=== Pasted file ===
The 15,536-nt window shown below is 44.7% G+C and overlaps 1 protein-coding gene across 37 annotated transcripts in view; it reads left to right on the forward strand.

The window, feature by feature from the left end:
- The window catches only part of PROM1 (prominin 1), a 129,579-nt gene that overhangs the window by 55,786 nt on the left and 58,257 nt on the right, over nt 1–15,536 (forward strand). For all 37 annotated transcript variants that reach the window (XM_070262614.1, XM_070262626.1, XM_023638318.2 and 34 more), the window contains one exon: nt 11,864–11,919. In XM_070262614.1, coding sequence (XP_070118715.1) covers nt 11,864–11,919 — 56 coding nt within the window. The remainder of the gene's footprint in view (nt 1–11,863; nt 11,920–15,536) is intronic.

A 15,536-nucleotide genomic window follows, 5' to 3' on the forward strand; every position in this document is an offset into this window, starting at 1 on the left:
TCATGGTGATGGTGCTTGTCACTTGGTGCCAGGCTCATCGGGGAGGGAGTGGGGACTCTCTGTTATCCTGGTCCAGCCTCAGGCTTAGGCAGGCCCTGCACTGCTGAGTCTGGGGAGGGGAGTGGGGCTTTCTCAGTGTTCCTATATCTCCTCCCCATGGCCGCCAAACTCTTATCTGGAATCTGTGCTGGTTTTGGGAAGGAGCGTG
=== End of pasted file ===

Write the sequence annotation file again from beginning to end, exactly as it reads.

The 15,536-nt window shown below is 44.7% G+C and overlaps 1 protein-coding gene across 37 annotated transcripts in view; it reads left to right on the forward strand.

The window, feature by feature from the left end:
- The window catches only part of PROM1 (prominin 1), a 129,579-nt gene that overhangs the window by 55,786 nt on the left and 58,257 nt on the right, over nt 1–15,536 (forward strand). For all 37 annotated transcript variants that reach the window (XM_070262614.1, XM_070262626.1, XM_023638318.2 and 34 more), the window contains one exon: nt 11,864–11,919. In XM_070262614.1, coding sequence (XP_070118715.1) covers nt 11,864–11,919 — 56 coding nt within the window. The remainder of the gene's footprint in view (nt 1–11,863; nt 11,920–15,536) is intronic.

A 15,536-nucleotide genomic window follows, 5' to 3' on the forward strand; every position in this document is an offset into this window, starting at 1 on the left:
TCATGGTGATGGTGCTTGTCACTTGGTGCCAGGCTCATCGGGGAGGGAGTGGGGACTCTCTGTTATCCTGGTCCAGCCTCAGGCTTAGGCAGGCCCTGCACTGCTGAGTCTGGGGAGGGGAGTGGGGCTTTCTCAGTGTTCCTATATCTCCTCCCCATGGCCGCCAAACTCTTATCTGGAATCTGTGCTGGTTTTGGGAAGGAGCGTG